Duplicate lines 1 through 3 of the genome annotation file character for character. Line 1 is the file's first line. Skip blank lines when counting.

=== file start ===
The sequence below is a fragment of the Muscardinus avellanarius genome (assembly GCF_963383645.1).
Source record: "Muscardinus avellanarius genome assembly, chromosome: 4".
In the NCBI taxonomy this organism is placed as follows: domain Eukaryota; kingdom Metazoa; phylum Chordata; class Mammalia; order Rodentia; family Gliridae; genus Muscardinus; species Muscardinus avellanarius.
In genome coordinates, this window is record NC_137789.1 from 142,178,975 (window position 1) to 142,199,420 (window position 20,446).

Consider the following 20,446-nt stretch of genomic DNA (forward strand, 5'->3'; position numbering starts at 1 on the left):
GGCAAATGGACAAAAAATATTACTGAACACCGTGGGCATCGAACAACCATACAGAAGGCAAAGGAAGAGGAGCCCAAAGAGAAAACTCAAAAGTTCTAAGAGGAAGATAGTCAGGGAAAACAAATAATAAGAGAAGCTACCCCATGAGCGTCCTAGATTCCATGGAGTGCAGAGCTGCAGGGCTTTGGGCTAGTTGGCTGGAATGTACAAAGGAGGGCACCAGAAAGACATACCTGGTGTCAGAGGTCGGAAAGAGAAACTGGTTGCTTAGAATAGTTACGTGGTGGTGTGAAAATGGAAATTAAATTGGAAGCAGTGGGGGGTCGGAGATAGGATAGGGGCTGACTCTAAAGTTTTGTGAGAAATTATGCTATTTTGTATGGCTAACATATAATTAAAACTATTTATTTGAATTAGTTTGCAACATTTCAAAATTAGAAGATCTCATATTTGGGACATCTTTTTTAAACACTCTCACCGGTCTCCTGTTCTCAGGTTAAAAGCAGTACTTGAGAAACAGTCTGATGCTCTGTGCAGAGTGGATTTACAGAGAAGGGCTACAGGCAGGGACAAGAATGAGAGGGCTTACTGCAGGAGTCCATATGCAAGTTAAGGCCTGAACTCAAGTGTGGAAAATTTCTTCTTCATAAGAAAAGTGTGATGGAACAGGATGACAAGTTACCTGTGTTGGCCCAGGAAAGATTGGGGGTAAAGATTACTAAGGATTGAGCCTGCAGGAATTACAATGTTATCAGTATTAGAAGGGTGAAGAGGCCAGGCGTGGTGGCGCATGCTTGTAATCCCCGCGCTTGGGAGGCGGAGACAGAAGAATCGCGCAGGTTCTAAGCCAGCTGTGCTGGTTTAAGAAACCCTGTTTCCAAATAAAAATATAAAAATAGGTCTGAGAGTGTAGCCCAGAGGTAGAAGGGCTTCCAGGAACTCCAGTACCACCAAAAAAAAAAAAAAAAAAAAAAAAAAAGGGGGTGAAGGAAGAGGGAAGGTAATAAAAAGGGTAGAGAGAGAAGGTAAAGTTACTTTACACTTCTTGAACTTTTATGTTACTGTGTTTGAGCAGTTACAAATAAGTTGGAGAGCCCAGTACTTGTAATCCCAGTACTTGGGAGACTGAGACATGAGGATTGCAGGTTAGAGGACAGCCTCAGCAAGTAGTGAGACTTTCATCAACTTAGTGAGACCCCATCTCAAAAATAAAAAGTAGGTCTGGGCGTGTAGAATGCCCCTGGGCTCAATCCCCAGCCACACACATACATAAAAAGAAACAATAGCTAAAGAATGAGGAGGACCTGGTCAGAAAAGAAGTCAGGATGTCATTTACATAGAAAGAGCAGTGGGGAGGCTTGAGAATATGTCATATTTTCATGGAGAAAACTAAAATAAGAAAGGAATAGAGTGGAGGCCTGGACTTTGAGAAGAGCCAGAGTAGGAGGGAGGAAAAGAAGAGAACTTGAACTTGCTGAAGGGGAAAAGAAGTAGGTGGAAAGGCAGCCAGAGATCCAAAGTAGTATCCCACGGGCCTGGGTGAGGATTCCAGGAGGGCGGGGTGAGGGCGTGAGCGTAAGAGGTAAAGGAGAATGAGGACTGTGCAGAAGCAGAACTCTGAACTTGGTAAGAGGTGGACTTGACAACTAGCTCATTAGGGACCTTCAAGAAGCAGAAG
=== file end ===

The sequence below is a fragment of the Muscardinus avellanarius genome (assembly GCF_963383645.1).
Source record: "Muscardinus avellanarius genome assembly, chromosome: 4".
In the NCBI taxonomy this organism is placed as follows: domain Eukaryota; kingdom Metazoa; phylum Chordata; class Mammalia; order Rodentia; family Gliridae; genus Muscardinus; species Muscardinus avellanarius.